Paolo Giordano: The Solitude Of Prime Numbers

Paolo Giordano: The Solitude Of Prime Numbers

B

The Solitude Of Prime Numbers

Author: Paolo Giordano
Publisher: Pamela Dorman

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The Solitude Of Prime Numbers is a coming-of-age story covering 24 years of two mostly static characters. They go to new schools, embark on new romances, and get new jobs, but at the core, they remain unable to grow as people, paralyzed by a noxious mix of childhood tragedy and mental illness.

Paolo Giordano’s debut novel has already become an international bestseller, with more than a million copies sold in his native Italy. Giordano is a particle physicist, but his writing is as smooth and heartfelt as that of any lifelong writer. He lets his scientific background show in the character of Mattia, a mathematical prodigy who can crack the most difficult proofs and formulas, but can’t understand the people around him. During intimate moments, Mattia’s mind wanders to vectors and trajectories. When he forms something resembling friendship with Alice based on the fact that they’re both too profoundly damaged for anyone else, he comprehends their relationship as that of prime numbers, never able to actually touch because of the space of another number between them.

While Mattia’s prime pair is able to function a little better in society, the people Alice surrounds herself with to produce a semblance of a normal life seem bafflingly oblivious to the obvious and physical symptoms of her illness, or quick to ignore them. While the effects and behaviors of her condition are described in painful detail, it’s only ever named once, as if the secret is too dark to share even with readers.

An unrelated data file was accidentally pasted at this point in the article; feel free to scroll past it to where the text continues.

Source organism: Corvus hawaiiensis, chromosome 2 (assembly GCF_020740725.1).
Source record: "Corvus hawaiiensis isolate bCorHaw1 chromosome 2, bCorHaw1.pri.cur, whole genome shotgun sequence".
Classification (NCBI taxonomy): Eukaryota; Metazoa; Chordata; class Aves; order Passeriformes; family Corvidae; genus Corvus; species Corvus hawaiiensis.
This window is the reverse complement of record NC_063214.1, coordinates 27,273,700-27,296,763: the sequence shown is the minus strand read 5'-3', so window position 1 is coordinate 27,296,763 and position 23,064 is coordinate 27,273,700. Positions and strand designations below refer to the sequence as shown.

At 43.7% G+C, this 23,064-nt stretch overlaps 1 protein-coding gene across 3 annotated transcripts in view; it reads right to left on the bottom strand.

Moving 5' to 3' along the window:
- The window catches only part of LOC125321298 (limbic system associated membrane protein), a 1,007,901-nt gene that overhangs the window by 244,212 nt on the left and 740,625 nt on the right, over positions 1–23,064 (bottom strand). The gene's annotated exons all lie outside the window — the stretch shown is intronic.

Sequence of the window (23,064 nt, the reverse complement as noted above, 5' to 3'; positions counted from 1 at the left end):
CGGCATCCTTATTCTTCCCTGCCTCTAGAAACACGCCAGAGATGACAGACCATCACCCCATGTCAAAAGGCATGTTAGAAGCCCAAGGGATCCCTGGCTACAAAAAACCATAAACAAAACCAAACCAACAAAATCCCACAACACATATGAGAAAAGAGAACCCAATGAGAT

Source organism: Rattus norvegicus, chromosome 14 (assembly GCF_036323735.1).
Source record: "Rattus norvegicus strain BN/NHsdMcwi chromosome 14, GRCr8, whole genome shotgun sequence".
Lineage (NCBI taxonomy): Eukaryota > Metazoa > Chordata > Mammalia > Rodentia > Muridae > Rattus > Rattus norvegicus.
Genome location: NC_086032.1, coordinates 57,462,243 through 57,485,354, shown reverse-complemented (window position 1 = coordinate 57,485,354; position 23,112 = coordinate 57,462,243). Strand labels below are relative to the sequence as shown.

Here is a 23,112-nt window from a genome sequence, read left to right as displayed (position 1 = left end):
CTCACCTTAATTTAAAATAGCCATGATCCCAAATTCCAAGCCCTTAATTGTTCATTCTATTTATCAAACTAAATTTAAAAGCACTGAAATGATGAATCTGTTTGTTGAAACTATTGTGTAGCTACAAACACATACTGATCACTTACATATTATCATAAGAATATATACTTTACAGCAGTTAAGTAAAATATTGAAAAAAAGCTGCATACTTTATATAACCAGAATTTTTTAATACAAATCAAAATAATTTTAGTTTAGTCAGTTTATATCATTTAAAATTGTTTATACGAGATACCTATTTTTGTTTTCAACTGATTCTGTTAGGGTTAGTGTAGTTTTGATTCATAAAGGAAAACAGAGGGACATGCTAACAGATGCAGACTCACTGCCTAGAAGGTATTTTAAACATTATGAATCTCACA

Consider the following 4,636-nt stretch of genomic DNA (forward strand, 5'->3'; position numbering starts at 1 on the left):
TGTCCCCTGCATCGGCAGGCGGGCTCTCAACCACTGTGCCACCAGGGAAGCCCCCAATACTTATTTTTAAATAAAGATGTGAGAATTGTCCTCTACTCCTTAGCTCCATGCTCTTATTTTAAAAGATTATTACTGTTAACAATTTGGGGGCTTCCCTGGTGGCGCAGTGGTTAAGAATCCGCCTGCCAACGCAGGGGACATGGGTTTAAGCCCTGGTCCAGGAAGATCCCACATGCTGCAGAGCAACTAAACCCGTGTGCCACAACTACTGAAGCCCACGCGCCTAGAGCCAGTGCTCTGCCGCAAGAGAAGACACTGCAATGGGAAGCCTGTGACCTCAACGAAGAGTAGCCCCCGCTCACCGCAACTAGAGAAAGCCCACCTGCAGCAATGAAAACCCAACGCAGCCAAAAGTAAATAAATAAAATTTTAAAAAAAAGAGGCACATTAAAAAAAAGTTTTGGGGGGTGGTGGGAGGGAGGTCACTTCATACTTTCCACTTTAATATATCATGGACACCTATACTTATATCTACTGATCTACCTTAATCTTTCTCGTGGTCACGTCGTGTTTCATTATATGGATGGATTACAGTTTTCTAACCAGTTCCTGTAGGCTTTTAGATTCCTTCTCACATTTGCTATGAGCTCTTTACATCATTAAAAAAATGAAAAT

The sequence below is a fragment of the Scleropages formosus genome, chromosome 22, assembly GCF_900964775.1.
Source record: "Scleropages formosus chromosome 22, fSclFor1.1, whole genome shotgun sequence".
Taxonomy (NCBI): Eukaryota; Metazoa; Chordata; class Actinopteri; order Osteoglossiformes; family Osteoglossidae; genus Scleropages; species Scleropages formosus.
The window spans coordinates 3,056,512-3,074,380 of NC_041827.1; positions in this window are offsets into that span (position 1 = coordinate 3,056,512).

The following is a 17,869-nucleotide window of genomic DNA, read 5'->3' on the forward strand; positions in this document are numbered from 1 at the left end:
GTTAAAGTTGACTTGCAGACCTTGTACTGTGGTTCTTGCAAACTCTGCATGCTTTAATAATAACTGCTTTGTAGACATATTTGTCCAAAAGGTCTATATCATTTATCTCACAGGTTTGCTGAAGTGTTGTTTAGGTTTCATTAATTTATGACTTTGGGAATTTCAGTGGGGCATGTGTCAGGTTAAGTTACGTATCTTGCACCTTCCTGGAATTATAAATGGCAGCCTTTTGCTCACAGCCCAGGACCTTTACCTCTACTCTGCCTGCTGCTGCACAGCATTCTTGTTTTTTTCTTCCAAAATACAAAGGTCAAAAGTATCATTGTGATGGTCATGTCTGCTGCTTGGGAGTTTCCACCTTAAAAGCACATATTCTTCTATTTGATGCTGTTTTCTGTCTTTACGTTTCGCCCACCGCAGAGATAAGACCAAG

The short book might be less of an agonizing read if it weren’t so easy to empathize with the characters. Instead, every blow dealt to the longsuffering protagonists is palpable. The book skips long periods as if ignoring any peace between tragedies, moving from the childish rebellions that cripple Alice to the disappearance of Mattia’s mentally handicapped sister to the fickle cruelty of high school. Solitude’s pages are filled with descriptions of the harm the characters do to their own bodies, and there’s so little relief from the constant trauma that the book just becomes painful to read. The only real solace comes from a supporting character who starts out just as isolated by a secret burden as the protagonists, but finds happiness during the course of the novel. His story provides just a glimmer of hope that maybe change is possible for everyone.

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